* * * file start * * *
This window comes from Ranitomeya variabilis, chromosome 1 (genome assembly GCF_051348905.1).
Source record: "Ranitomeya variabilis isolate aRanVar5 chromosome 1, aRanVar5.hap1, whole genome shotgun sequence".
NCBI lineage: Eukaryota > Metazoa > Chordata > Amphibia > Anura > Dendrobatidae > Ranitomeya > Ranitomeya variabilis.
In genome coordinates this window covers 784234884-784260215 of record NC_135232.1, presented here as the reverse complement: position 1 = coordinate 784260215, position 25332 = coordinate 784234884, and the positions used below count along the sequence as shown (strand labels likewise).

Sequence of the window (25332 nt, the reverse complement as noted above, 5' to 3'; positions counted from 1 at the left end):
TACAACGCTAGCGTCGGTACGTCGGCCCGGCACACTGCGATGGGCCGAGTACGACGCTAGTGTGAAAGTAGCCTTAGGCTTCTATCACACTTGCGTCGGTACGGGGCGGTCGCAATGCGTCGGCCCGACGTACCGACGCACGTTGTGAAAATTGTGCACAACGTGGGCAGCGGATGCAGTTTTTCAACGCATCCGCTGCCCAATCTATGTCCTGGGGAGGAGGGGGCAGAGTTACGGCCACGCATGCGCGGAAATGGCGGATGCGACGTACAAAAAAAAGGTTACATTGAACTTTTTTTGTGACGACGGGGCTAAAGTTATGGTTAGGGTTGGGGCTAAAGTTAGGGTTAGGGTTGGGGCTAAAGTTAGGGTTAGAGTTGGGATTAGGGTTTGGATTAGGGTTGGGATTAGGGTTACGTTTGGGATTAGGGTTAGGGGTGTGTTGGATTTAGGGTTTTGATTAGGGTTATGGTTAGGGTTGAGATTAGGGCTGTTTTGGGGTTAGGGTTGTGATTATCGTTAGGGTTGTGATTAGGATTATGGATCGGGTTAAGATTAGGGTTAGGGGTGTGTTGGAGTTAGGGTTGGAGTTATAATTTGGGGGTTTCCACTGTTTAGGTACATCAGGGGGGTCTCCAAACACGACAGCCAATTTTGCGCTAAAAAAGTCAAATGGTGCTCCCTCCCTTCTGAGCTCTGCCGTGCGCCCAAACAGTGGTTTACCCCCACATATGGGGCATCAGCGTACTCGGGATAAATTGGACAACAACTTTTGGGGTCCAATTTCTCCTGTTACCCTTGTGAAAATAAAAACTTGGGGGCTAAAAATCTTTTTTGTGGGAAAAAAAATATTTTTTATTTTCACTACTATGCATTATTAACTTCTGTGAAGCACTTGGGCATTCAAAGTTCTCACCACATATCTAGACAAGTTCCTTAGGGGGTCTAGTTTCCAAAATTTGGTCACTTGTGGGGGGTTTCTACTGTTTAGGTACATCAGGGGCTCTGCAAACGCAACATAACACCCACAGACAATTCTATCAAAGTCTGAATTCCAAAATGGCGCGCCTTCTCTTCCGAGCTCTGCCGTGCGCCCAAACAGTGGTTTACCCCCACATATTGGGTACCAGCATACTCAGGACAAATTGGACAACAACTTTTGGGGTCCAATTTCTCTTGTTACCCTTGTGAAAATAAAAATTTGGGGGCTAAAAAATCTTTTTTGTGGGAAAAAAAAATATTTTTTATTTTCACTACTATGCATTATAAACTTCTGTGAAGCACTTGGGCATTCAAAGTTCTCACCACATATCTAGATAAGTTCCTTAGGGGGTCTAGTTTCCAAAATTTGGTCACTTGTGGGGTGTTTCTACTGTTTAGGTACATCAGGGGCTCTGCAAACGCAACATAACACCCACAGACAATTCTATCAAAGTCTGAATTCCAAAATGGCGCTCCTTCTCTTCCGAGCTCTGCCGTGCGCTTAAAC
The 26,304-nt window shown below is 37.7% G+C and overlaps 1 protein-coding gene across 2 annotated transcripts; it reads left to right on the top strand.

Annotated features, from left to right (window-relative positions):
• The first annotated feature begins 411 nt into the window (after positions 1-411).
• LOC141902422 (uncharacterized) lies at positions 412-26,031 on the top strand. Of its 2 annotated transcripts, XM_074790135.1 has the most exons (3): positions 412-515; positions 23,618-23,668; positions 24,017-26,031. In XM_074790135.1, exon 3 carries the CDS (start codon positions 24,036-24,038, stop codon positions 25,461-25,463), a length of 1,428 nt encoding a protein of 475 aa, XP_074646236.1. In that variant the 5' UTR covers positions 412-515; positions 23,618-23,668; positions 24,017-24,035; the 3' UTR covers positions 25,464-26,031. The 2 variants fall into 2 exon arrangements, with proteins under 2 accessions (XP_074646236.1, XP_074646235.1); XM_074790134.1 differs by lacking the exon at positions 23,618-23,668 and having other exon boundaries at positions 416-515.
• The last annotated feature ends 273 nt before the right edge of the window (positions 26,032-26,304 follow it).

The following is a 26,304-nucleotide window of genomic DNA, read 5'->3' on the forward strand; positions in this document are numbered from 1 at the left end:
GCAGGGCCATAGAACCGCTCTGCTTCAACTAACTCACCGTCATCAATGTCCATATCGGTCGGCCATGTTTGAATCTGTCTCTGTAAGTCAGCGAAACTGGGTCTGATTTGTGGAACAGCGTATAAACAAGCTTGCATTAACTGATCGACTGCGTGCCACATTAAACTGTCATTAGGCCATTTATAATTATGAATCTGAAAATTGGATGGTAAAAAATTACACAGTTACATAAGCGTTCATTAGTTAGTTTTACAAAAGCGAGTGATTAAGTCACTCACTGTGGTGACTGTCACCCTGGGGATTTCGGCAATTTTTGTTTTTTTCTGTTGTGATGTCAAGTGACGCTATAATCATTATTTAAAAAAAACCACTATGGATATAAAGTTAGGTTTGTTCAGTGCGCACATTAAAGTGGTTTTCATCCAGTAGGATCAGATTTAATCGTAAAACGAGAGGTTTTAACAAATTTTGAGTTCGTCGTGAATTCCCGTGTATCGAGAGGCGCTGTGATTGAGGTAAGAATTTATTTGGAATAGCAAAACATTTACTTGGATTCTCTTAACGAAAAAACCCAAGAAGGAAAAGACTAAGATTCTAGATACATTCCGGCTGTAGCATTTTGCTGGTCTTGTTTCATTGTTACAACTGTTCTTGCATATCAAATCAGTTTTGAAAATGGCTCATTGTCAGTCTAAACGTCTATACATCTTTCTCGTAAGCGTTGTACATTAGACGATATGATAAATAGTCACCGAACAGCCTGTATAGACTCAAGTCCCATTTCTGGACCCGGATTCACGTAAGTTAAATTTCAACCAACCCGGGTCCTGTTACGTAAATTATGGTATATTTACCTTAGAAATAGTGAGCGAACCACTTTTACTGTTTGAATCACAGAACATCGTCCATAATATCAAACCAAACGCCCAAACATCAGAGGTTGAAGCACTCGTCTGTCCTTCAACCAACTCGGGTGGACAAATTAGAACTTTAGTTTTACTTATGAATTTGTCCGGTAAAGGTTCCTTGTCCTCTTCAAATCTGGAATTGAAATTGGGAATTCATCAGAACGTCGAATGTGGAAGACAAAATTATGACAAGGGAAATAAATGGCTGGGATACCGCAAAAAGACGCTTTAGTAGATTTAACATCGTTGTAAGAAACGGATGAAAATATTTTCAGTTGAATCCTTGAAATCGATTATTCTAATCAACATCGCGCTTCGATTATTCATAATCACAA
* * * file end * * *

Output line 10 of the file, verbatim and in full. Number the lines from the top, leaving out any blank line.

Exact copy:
• LOC141902422 (uncharacterized) lies at positions 412-26,031 on the top strand. Of its 2 annotated transcripts, XM_074790135.1 has the most exons (3): positions 412-515; positions 23,618-23,668; positions 24,017-26,031. In XM_074790135.1, exon 3 carries the CDS (start codon positions 24,036-24,038, stop codon positions 25,461-25,463), a length of 1,428 nt encoding a protein of 475 aa, XP_074646236.1. In that variant the 5' UTR covers positions 412-515; positions 23,618-23,668; positions 24,017-24,035; the 3' UTR covers positions 25,464-26,031. The 2 variants fall into 2 exon arrangements, with proteins under 2 accessions (XP_074646236.1, XP_074646235.1); XM_074790134.1 differs by lacking the exon at positions 23,618-23,668 and having other exon boundaries at positions 416-515.